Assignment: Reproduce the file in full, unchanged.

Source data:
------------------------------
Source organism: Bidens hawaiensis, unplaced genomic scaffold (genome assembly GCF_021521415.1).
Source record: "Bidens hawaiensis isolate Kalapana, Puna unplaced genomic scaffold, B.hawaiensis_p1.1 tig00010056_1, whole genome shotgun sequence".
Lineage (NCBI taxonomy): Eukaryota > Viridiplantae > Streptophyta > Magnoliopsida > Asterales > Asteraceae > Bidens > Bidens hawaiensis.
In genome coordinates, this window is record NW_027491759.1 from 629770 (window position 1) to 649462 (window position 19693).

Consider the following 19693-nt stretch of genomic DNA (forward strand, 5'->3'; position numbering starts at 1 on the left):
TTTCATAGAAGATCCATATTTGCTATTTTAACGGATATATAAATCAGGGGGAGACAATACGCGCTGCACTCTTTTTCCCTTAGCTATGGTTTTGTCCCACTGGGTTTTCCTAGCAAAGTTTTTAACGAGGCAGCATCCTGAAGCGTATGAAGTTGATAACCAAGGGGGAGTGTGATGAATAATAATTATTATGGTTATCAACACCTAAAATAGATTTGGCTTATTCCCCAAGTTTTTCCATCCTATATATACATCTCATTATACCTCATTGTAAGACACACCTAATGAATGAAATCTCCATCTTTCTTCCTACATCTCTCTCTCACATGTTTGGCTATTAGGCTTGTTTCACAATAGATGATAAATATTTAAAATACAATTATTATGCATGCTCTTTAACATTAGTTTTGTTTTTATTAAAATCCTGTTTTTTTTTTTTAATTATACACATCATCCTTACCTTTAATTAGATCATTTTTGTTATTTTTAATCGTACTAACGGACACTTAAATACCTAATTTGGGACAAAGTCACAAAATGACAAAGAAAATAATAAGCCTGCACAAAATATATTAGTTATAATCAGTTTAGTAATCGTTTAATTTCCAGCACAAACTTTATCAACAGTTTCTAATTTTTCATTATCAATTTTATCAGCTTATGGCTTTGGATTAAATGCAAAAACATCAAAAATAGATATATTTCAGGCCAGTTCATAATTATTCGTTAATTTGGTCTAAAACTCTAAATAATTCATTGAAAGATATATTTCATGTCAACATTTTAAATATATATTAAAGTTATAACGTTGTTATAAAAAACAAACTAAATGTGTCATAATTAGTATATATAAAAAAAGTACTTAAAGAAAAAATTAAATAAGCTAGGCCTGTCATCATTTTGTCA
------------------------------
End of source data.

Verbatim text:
Source organism: Bidens hawaiensis, unplaced genomic scaffold (genome assembly GCF_021521415.1).
Source record: "Bidens hawaiensis isolate Kalapana, Puna unplaced genomic scaffold, B.hawaiensis_p1.1 tig00010056_1, whole genome shotgun sequence".
Lineage (NCBI taxonomy): Eukaryota > Viridiplantae > Streptophyta > Magnoliopsida > Asterales > Asteraceae > Bidens > Bidens hawaiensis.
In genome coordinates, this window is record NW_027491759.1 from 629770 (window position 1) to 649462 (window position 19693).

Consider the following 19693-nt stretch of genomic DNA (forward strand, 5'->3'; position numbering starts at 1 on the left):
TTTCATAGAAGATCCATATTTGCTATTTTAACGGATATATAAATCAGGGGGAGACAATACGCGCTGCACTCTTTTTCCCTTAGCTATGGTTTTGTCCCACTGGGTTTTCCTAGCAAAGTTTTTAACGAGGCAGCATCCTGAAGCGTATGAAGTTGATAACCAAGGGGGAGTGTGATGAATAATAATTATTATGGTTATCAACACCTAAAATAGATTTGGCTTATTCCCCAAGTTTTTCCATCCTATATATACATCTCATTATACCTCATTGTAAGACACACCTAATGAATGAAATCTCCATCTTTCTTCCTACATCTCTCTCTCACATGTTTGGCTATTAGGCTTGTTTCACAATAGATGATAAATATTTAAAATACAATTATTATGCATGCTCTTTAACATTAGTTTTGTTTTTATTAAAATCCTGTTTTTTTTTTTTAATTATACACATCATCCTTACCTTTAATTAGATCATTTTTGTTATTTTTAATCGTACTAACGGACACTTAAATACCTAATTTGGGACAAAGTCACAAAATGACAAAGAAAATAATAAGCCTGCACAAAATATATTAGTTATAATCAGTTTAGTAATCGTTTAATTTCCAGCACAAACTTTATCAACAGTTTCTAATTTTTCATTATCAATTTTATCAGCTTATGGCTTTGGATTAAATGCAAAAACATCAAAAATAGATATATTTCAGGCCAGTTCATAATTATTCGTTAATTTGGTCTAAAACTCTAAATAATTCATTGAAAGATATATTTCATGTCAACATTTTAAATATATATTAAAGTTATAACGTTGTTATAAAAAACAAACTAAATGTGTCATAATTAGTATATATAAAAAAAGTACTTAAAGAAAAAATTAAATAAGCTAGGCCTGTCATCATTTTGTCA